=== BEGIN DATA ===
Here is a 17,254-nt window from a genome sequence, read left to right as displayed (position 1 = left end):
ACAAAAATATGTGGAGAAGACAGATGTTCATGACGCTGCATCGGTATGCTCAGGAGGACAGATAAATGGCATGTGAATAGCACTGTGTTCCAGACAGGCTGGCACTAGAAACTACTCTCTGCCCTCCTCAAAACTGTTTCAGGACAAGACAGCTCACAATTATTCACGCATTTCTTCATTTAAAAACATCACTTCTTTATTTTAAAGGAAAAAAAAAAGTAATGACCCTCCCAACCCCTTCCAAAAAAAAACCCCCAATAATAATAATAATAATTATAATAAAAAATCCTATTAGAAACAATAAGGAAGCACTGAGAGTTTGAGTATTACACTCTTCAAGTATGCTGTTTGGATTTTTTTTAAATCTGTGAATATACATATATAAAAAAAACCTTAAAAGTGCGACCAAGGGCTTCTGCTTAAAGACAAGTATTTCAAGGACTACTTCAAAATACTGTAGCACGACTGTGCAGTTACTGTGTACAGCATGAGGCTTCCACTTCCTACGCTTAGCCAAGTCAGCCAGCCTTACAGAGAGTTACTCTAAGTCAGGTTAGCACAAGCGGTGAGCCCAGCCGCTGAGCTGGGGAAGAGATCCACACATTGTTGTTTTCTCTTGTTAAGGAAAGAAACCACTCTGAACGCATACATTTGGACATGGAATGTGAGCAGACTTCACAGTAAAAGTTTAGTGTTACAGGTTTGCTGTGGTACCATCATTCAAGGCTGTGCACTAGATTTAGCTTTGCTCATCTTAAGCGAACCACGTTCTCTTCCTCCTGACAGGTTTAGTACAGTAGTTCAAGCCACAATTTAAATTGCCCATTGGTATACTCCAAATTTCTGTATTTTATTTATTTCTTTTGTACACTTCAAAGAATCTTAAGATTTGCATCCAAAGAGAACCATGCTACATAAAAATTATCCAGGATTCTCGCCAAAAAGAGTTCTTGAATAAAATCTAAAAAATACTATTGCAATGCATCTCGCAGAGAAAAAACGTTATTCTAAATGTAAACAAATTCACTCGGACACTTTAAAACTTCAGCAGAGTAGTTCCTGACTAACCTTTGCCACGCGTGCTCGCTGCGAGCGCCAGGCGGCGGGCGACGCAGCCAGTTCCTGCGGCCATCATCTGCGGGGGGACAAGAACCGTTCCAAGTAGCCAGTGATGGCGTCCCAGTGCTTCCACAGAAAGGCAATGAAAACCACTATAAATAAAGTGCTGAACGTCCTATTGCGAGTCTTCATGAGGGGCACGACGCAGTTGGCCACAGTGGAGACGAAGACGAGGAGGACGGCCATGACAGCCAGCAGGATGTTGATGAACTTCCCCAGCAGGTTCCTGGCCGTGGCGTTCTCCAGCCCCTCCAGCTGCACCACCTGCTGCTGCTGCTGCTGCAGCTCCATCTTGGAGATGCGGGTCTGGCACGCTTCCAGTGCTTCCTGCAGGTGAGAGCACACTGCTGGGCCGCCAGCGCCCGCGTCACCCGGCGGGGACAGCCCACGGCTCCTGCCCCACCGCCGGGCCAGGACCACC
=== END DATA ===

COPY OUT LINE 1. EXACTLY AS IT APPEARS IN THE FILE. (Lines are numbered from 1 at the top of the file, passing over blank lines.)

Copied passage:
Here is a 17,254-nt window from a genome sequence, read left to right as displayed (position 1 = left end):